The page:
April is Autism Awareness Month, and when asked how people can show their support for the disorder—even if they are not directly impacted—neither Mosca nor Hoheisel lists donations as the priority. “I would encourage people to become educated, just on the basic facts of ASDs,” says Hoheisel. “If the general public has some basic knowledge, it may help them to be more sensitive and can go a long way in terms of social interaction if you are dealing with someone who has autism.”

In fact, Hoheisel, who is an associate professor at Camden County College, helps organize an educational lecture series at the college every semester. The program is open to the public and covers a wide range of topics such as transitioning adults with autism to residential independence or using social media to expand independence. But it’s not just for families impacted directly by autism. “Teachers, EMTs, school nurses—anyone who may be put into a situation where they are interacting with an autistic person of any age—would benefit from these sessions. Some behaviors can come across as rude—such as not making eye contact—but are in fact symptoms of autism,” she says. “We can teach strategies so these interactions are more likely to be successful.”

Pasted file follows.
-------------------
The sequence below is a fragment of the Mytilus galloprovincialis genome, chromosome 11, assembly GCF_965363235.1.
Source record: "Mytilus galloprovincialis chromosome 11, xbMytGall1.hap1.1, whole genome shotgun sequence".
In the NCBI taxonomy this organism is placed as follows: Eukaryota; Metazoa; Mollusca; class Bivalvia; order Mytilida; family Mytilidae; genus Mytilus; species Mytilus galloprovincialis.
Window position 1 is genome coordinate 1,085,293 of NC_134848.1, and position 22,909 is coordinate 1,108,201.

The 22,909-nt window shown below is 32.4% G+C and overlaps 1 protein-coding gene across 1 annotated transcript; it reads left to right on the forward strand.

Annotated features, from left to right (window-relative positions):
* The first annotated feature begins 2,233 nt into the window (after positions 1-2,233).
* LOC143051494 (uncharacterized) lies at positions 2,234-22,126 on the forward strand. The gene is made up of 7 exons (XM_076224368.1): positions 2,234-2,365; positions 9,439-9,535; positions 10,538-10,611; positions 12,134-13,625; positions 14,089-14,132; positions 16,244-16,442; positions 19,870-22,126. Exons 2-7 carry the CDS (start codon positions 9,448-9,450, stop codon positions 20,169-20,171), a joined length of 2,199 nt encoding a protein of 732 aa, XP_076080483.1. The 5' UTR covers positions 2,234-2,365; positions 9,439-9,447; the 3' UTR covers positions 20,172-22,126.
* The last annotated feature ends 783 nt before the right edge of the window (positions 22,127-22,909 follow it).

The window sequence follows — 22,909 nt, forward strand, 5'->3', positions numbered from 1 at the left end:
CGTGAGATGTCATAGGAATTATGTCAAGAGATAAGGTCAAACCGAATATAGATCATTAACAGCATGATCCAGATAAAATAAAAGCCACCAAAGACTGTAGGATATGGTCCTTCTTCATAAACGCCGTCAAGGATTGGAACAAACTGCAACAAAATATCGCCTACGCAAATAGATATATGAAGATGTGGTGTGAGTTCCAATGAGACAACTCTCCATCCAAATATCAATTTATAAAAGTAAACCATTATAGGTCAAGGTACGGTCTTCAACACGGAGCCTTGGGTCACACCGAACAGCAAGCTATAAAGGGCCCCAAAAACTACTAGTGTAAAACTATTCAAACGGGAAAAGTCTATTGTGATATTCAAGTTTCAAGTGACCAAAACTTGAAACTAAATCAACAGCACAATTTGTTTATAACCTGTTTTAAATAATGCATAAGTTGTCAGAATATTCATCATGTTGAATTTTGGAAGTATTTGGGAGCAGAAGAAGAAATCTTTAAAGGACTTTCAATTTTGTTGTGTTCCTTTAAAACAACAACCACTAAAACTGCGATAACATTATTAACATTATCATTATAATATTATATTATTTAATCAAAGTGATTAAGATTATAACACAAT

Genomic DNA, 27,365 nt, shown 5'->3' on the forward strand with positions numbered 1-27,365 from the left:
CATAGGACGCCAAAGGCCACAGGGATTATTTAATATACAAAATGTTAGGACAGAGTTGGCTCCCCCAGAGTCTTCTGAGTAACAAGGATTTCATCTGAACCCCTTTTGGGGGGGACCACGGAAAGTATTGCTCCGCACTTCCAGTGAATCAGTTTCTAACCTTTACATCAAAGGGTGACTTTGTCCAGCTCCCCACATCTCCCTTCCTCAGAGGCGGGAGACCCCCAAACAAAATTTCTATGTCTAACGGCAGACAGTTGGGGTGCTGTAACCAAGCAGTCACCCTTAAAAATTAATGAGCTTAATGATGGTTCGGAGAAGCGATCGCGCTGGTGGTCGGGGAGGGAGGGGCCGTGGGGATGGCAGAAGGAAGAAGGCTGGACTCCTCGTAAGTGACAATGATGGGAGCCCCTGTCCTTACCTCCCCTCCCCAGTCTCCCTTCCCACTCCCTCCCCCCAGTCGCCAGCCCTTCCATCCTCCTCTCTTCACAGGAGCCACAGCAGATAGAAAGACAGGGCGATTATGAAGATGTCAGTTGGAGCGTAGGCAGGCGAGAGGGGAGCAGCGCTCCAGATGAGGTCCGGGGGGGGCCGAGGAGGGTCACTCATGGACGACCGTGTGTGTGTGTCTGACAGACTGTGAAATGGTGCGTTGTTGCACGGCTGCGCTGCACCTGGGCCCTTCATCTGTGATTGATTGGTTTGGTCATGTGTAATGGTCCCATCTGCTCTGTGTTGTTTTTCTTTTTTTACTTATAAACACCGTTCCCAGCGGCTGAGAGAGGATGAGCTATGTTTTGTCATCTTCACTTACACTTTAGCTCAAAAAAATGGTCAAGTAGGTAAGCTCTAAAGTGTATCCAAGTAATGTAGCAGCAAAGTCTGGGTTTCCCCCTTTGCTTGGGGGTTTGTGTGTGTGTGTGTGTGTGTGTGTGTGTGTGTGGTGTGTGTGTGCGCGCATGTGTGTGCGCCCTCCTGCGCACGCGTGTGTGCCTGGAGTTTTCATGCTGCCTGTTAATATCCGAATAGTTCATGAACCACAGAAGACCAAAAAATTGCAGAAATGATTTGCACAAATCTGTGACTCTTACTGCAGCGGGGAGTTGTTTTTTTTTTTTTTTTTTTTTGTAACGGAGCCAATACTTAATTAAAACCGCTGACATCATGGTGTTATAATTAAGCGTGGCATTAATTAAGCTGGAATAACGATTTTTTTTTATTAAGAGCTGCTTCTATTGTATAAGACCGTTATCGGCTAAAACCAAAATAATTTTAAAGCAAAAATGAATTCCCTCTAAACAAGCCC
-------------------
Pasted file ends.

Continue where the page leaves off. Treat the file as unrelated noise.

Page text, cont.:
There are things South Jersey residents can do on a daily basis, too. Mosca says, “Something that I find so powerful in terms of feeling the support around the community is when I see an autism awareness magnet on a car, or I see someone wearing a T-shirt. It may seem small, but it’s a simple message that shows other people you care.”

To find out how you can help raise awareness in the community, contact any of these resources below:

(856) 278-0798

(609) 412-3750

(856) 858-5900

Bubbles 4 Autism